“That diner used to be a nice place,” Gerry said when we pulled up to the next traffic light. “Before the big government guys took over the country,” I shouted as the light changed and his GS roared off in first gear.
Before long we came upon what looked like a typical 1940s diner, Jennie’s Diner, and we pulled into the parking lot which was packed with cars.
“Waddaya think?” asked Gerry.
“The smell of that bacon down the road made me hungry. Let’s give it a shot,” I responded, decisively.
We parked our bikes and went inside. The place was packed, which is always a good sign in dinerdom. We found a couple of stools at the end of the counter. Before we had even made a butt impression on the seats a guy wiped off the counter in front of us, handed us menus and clean silverware, and told us the waitress would be right with us. As we looked over the menu, a table next to us opened up, and we asked if we could move over there.
The waitress said, “Sure, nobody’s waiting, so that’s not a problem.”
In two seconds we were sitting a booth. With mugs of hot coffee in front of us scanning the many items on the menu. It was then that I noticed that the tip of my right middle finger was yellow as if no blood was circulating in it. The other fingers looked normal – pink with shriveled old skin covering them, but that one finger reminded me of the time I got frost bite while snowshoeing in upstate New York.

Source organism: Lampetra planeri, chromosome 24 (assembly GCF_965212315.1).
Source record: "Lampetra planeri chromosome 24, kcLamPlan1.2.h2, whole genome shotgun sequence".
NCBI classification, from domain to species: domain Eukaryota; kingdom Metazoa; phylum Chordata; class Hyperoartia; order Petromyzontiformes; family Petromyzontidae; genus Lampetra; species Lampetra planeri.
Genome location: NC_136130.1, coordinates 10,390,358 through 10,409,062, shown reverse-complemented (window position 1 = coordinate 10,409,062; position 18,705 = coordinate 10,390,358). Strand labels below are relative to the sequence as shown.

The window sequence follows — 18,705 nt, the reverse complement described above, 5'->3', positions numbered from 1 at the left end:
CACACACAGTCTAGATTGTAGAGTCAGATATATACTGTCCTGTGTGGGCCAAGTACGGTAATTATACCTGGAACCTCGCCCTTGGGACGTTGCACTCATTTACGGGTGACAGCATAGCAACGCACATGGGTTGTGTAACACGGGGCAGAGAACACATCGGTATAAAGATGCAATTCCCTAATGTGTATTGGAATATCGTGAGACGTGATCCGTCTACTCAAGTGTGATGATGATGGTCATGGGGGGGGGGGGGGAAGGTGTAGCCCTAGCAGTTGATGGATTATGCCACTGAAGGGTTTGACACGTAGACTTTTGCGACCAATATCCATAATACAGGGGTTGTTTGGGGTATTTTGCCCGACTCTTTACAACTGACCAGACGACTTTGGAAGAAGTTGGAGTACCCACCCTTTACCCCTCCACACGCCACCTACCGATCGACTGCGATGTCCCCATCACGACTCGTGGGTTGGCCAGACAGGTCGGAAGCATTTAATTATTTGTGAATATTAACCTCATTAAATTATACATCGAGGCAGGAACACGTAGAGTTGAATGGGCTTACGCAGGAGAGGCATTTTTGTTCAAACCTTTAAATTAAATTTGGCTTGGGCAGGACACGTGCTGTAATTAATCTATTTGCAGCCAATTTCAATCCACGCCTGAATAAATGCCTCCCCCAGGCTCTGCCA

I looked around the diner to see if there was some place I could warm the finger. That’s when Gerry with a glint in his eye grabbed my hand and thrust it into the hot coffee. That seemed to do the trick, although it was less adventurous than what I had in mind. Circulation was restored to the scalded finger, and we didn’t have to fight our way out of the diner.
To demonstrate our individuality, we both ordered the same thing, Jennie’s special - two eggs, toast, a pancake and meat.
I ordered bacon, thinking if you’re not fasting to atone for your sins, you might as well make a statement; and Gerry, the Pennsylvania loyalist, ordered Scrapple. Even though nobody really knows what goes into Scrapple, and it often conjectured that Scrapple is closely related to colonoscopies, the Scrapple Gerry ordered looked very appetizing.
Neither one of us could finish the breakfast. For the value driven, the total cost with tip was less than $12 a person. The service was excellent, we never saw an empty coffee cup. The food was outstanding diner fare. Bottom line: I’d go back in a heart beat.
Waddling out to the parking lot, we were greeted by warmer temperatures. Time to “86” the golf wind shirt I thought, and Gerry ditched the jacket he wore under his stich.
There was a little more traffic on the way home. We took Route 340 and pretty much cruised behind Amish watchers through the Intercourse and Bird in Hand area and then headed to Route 82, where Gerry headed home, and I jumped on the bypass heading East.
It was a beautiful day to be riding. I’m delighted that Gerry was able to join me. We were both disappointed that Jack couldn’t be with us, but we thought of him often – each time we’d stick a fork into those Riepe-ass-sized pancakes.